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Michael Kahan

Michael Kahan

Michael Kahan portrait.
Lecturer
Urban Studies

About

I've been the Associate Director of the Program on Urban Studies since the fall of 2003; I'm also a senior lecturer in Urban Studies and, sometimes, in History. 

I teach both introductory and upper-level courses in Urban Studies, and I teach courses on the history of American cities, including:

I enjoy teaching in Urban Studies because the students are excited to connect their classroom work to real issues in the cities and towns they live in and care about.  I also love the interdisciplinary nature of Urban Studies; all of us who teach in the program bring our own disciplinary perspectives, and students are able to draw on these multiple viewpoints to understand cities in original and sophisticated ways.  My own discipline is history.  I majored in history as an undergraduate at Yale and went on to get a PhD in history at the University of Pennsylvania.  My dissertation was about streets and street life in Philadelphia around the turn of the twentieth century.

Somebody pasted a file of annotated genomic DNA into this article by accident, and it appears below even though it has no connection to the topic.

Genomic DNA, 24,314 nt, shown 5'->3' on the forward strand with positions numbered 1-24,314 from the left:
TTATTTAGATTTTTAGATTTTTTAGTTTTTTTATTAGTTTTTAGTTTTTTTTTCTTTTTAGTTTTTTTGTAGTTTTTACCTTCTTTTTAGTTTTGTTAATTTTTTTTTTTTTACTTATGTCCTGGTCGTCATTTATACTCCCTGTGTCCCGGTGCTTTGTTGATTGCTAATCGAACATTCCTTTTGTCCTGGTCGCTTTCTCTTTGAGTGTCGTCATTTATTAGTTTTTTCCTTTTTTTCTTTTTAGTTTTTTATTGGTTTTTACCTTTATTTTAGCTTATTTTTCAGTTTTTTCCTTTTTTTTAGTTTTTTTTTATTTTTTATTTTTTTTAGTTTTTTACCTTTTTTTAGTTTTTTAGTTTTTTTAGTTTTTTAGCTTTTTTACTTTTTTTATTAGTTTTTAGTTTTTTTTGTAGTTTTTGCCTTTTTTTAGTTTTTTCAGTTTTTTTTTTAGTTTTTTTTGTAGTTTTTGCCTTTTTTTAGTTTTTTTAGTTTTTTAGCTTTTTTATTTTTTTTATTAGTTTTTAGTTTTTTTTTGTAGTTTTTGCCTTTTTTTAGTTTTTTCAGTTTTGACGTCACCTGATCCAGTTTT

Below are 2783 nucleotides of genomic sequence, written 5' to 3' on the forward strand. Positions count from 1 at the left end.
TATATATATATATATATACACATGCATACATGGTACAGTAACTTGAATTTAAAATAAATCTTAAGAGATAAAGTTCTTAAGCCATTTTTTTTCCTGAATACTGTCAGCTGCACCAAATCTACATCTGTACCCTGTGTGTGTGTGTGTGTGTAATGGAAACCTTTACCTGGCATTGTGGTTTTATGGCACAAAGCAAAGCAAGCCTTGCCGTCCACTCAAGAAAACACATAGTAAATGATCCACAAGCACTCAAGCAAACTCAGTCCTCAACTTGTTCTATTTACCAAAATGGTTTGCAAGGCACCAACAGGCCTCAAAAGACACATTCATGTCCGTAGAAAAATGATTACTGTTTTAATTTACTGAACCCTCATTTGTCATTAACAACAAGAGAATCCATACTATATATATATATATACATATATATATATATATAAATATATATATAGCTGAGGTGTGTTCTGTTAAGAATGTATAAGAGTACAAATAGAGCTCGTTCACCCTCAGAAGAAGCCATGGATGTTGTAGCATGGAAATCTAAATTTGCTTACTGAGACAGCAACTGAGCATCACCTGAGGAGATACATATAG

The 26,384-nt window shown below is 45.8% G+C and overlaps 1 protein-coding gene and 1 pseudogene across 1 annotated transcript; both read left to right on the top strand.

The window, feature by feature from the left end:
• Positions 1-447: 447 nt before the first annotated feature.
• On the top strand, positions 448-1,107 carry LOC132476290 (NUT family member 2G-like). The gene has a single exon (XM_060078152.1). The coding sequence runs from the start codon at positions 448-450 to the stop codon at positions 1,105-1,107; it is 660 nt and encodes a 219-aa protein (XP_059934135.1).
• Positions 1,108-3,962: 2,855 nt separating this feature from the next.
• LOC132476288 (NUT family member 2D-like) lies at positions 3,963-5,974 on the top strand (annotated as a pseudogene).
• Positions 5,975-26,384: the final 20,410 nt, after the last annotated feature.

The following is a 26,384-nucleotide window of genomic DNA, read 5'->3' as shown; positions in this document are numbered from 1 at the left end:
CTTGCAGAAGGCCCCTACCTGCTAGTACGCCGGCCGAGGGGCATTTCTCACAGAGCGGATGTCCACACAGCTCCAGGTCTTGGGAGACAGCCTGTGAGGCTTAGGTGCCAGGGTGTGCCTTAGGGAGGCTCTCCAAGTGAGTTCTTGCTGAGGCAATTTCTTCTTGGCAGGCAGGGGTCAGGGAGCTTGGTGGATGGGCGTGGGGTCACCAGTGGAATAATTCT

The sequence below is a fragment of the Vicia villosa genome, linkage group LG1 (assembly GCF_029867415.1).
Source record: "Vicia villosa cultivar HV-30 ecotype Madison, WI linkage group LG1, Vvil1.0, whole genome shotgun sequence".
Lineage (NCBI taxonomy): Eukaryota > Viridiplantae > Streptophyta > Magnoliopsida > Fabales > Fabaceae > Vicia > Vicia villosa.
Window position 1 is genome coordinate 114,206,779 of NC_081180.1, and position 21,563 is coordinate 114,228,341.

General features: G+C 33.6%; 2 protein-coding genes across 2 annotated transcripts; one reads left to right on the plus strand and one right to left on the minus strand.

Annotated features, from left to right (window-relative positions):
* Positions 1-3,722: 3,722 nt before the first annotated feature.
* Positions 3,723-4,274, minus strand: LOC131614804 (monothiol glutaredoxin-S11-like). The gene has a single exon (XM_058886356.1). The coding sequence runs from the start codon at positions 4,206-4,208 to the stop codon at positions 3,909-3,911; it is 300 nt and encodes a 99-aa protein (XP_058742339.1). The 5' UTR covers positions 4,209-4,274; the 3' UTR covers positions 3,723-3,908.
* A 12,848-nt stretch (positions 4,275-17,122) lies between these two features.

Download my CV here.

Recent publications:

“Reading Whiskey Gulch: The Meanings of Space and Urban Redevelopment in East Palo Alto,” Occasion, vol. 8 (August 2015), special issue on Race, Space, and Scale ed. Wendy Cheng and Rashad Shabazz. (HTML) (pdf)

“The Risk of Cholera and the Reform of Urban Space: Philadelphia, 1893,” Geographical Review 103:4 (2013): 517-536. (Enhanced HTML) (pdf)

“There are Plenty of Women on the Street”: The Landscape of Commercial Sex in Progressive-Era Philadelphia,” Historical Geography 40 (2012): 39-60. (HTML) (pdf)

“Mapping Vice in Early Twentieth-Century Philadelphia,” Spatial History Project, Stanford University.